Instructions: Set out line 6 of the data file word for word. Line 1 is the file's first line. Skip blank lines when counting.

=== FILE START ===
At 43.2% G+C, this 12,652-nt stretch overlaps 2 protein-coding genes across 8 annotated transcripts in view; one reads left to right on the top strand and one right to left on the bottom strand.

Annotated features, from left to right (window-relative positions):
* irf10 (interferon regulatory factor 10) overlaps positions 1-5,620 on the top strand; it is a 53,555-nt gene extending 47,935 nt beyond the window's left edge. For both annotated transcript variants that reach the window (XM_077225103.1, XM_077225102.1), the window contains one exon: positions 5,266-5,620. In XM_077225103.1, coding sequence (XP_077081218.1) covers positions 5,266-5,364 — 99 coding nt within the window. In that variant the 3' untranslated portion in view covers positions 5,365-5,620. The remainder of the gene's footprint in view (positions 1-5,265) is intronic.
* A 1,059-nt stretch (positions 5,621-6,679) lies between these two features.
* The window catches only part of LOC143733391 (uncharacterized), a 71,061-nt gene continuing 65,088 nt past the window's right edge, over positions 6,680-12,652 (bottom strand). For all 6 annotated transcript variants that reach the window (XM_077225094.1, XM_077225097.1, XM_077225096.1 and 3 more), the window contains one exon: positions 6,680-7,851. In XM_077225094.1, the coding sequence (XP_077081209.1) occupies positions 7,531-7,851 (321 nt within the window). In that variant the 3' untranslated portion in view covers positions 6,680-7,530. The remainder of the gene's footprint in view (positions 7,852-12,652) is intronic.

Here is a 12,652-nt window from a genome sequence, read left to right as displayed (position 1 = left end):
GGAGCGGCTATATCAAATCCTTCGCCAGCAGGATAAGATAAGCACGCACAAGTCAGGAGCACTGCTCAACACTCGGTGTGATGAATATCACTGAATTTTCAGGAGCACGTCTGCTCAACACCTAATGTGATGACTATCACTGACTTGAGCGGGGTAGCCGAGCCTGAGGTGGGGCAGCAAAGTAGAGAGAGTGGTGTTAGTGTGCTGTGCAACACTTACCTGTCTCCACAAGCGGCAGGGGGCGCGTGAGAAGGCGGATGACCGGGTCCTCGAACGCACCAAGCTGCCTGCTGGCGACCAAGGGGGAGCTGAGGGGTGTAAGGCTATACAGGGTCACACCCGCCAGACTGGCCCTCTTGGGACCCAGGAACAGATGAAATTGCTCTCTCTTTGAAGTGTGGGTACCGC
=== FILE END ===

Here is a 12,652-nt window from a genome sequence, read left to right as displayed (position 1 = left end):